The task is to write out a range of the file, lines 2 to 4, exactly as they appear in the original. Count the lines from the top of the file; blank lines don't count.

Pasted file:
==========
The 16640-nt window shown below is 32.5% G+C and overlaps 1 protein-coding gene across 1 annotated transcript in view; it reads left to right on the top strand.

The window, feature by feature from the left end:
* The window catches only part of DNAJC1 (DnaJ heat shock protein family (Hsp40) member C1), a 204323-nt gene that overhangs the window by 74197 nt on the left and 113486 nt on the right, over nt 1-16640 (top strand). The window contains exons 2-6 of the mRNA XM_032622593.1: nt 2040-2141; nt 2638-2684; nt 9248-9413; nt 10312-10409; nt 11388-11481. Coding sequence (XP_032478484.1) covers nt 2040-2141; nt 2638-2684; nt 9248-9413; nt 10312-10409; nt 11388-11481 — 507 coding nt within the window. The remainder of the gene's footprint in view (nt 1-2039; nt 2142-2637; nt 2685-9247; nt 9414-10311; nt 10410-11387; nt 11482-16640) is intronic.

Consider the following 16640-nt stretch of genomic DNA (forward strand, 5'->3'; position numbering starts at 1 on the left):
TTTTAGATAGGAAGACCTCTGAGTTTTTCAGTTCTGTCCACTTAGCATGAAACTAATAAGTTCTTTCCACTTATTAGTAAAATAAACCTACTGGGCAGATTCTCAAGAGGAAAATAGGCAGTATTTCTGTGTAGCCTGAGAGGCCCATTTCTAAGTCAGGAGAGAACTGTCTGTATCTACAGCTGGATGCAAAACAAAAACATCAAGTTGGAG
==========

The window, feature by feature from the left end:
* The window catches only part of DNAJC1 (DnaJ heat shock protein family (Hsp40) member C1), a 204323-nt gene that overhangs the window by 74197 nt on the left and 113486 nt on the right, over nt 1-16640 (top strand). The window contains exons 2-6 of the mRNA XM_032622593.1: nt 2040-2141; nt 2638-2684; nt 9248-9413; nt 10312-10409; nt 11388-11481. Coding sequence (XP_032478484.1) covers nt 2040-2141; nt 2638-2684; nt 9248-9413; nt 10312-10409; nt 11388-11481 — 507 coding nt within the window. The remainder of the gene's footprint in view (nt 1-2039; nt 2142-2637; nt 2685-9247; nt 9414-10311; nt 10410-11387; nt 11482-16640) is intronic.

Consider the following 16640-nt stretch of genomic DNA (forward strand, 5'->3'; position numbering starts at 1 on the left):